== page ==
September 17, 2016

The graphic for this post is taken from the article “The IoT is Not a DIY Project”, Desktop Engineering, June 16, 2016.

OK, I’m connected.  Are you really?  Do you know what completely connected means?  Well, it does appear the numbers are truly in.  The world’s top research firms and business technology prognosticators all agree that the Internet of Things or IoT, is growing at an amazing pace.  This very fact indicates there are new revenue models for business that any executive would be extremely foolish to ignore.  The possibilities for additional revenue streams is staggering. Every design engineering team across the globe has been asked to design products that build connectivity into their structures and operating environments.  Can your product “talk to and through the internet”?   To prove a point, let’s look at several numbers that represent reality.


This IoT chart indicates where we are and where we might be going over the next few years and decades. Over six and one-half billion, (6.6 billion) connected “things” by the end of 2015.  Everything from refrigerators to automobiles is in the process of being connected or will be connected to the internet.  This connectivity allows communication from the device to the user of the device.  This connectivity can tie the device to GPS tracking, thereby detailing its location down to mere feet, if not inches. (NOTE:  The desirability of this feature is somewhat in question but it is definitely possible.)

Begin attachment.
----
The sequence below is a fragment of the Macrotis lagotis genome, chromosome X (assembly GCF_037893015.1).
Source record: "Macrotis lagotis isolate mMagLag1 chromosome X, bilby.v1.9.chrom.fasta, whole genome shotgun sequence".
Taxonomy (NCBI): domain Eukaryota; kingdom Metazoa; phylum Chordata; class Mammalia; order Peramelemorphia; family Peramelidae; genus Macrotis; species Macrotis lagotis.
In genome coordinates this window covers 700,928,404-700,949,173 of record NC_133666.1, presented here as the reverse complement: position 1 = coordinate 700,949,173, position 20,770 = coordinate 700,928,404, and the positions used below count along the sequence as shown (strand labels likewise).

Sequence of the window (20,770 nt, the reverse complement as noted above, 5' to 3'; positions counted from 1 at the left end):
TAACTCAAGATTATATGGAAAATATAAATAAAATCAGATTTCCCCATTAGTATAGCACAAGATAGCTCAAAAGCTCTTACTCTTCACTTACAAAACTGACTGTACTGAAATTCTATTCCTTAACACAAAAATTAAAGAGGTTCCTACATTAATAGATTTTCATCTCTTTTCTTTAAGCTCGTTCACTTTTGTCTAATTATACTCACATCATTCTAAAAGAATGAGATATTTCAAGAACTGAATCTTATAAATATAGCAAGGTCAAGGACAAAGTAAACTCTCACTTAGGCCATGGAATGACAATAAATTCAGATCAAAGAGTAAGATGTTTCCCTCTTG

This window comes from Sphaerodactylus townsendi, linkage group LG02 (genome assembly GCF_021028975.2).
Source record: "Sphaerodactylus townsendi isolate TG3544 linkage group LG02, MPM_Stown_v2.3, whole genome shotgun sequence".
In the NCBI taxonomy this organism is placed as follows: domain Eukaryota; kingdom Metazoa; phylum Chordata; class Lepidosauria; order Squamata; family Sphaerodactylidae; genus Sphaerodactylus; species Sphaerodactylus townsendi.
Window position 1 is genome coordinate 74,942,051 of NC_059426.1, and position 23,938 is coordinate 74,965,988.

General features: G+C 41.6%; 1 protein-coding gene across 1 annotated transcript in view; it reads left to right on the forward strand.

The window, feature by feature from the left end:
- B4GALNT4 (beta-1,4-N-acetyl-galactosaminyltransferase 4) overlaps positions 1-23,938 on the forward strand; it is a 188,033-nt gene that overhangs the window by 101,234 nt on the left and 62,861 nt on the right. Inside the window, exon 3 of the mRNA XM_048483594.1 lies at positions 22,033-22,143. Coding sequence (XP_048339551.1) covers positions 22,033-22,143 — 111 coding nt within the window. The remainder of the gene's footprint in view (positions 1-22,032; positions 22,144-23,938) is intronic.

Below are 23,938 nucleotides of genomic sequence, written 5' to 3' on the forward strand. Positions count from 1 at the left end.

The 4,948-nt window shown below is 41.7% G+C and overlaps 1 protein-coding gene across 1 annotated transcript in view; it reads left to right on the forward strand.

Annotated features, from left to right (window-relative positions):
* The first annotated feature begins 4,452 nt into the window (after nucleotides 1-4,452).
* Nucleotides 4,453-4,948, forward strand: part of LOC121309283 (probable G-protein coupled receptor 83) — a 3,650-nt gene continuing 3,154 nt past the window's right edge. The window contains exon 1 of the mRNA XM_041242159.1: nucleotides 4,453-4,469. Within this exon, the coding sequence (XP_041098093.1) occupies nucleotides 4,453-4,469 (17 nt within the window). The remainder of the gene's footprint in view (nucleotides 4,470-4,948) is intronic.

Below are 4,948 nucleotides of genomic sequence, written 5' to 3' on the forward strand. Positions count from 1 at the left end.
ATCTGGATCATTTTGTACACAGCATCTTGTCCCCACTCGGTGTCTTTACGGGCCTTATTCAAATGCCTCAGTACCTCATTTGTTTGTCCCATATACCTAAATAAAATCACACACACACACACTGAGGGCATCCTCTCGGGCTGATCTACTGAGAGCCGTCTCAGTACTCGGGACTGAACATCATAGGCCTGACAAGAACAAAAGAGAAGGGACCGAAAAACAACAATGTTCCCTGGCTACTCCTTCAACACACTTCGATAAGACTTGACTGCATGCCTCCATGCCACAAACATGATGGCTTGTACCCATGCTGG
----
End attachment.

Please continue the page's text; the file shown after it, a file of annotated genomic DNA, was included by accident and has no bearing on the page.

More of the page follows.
Imagine, $1.3 TRILLION in world spending by 2019 to accomplish connectivity of hardware with the internet.  This is a prediction by IDC Technologies. (IDC Technologies, Inc. is a Premier Technology Services Organization with primary focus in IT services. A very capable organization devoted to following IT services and market demands for IT services.)  This huge number reflects the fact, as shown above, that forty percent (40%) of the top one hundred (100) discrete manufacturers will rely on connected products to provide equipment and services to customers by 2018.

Now, connectivity does not come freely or without barriers. Some of these are as follows:

  • THE NEED: It’s all about the business. IoT is a classic example of organizations needing to take a step back and determine whether there is a strong business case for pursuing IoT before they get on board with implementation. Championing IoT simply because it’s the latest technology may be enough for engineers, but it means nothing to customers or the company’s financials unless there is a smart business strategy to back it up. The customer DRIVES incorporation of IoT into your product or your service.  If the entity does not need IoT—DON’T DO IT.  Who need a refrigerator that communicates with the internet?  Maybe yes—maybe no.